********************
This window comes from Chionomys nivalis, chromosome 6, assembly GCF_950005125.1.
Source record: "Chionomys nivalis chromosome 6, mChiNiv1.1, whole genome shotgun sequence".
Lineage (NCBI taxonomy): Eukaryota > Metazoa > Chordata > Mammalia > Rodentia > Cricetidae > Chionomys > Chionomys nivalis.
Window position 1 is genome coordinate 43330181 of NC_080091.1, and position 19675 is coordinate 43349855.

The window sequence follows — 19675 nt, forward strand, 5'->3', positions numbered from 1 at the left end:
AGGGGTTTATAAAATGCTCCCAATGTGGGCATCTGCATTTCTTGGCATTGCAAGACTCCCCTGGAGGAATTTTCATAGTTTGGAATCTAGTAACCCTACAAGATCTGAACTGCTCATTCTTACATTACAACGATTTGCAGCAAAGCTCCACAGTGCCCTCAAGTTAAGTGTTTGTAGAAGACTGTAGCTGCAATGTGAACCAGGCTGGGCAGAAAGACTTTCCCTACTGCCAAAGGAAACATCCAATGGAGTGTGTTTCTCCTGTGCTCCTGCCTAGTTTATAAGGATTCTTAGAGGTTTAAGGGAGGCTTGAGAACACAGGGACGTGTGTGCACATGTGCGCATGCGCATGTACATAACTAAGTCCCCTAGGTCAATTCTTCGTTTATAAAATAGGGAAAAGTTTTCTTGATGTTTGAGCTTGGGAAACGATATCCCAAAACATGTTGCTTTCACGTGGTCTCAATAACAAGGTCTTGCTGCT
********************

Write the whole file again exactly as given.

This window comes from Chionomys nivalis, chromosome 6, assembly GCF_950005125.1.
Source record: "Chionomys nivalis chromosome 6, mChiNiv1.1, whole genome shotgun sequence".
Lineage (NCBI taxonomy): Eukaryota > Metazoa > Chordata > Mammalia > Rodentia > Cricetidae > Chionomys > Chionomys nivalis.
Window position 1 is genome coordinate 43330181 of NC_080091.1, and position 19675 is coordinate 43349855.

The window sequence follows — 19675 nt, forward strand, 5'->3', positions numbered from 1 at the left end:
AGGGGTTTATAAAATGCTCCCAATGTGGGCATCTGCATTTCTTGGCATTGCAAGACTCCCCTGGAGGAATTTTCATAGTTTGGAATCTAGTAACCCTACAAGATCTGAACTGCTCATTCTTACATTACAACGATTTGCAGCAAAGCTCCACAGTGCCCTCAAGTTAAGTGTTTGTAGAAGACTGTAGCTGCAATGTGAACCAGGCTGGGCAGAAAGACTTTCCCTACTGCCAAAGGAAACATCCAATGGAGTGTGTTTCTCCTGTGCTCCTGCCTAGTTTATAAGGATTCTTAGAGGTTTAAGGGAGGCTTGAGAACACAGGGACGTGTGTGCACATGTGCGCATGCGCATGTACATAACTAAGTCCCCTAGGTCAATTCTTCGTTTATAAAATAGGGAAAAGTTTTCTTGATGTTTGAGCTTGGGAAACGATATCCCAAAACATGTTGCTTTCACGTGGTCTCAATAACAAGGTCTTGCTGCT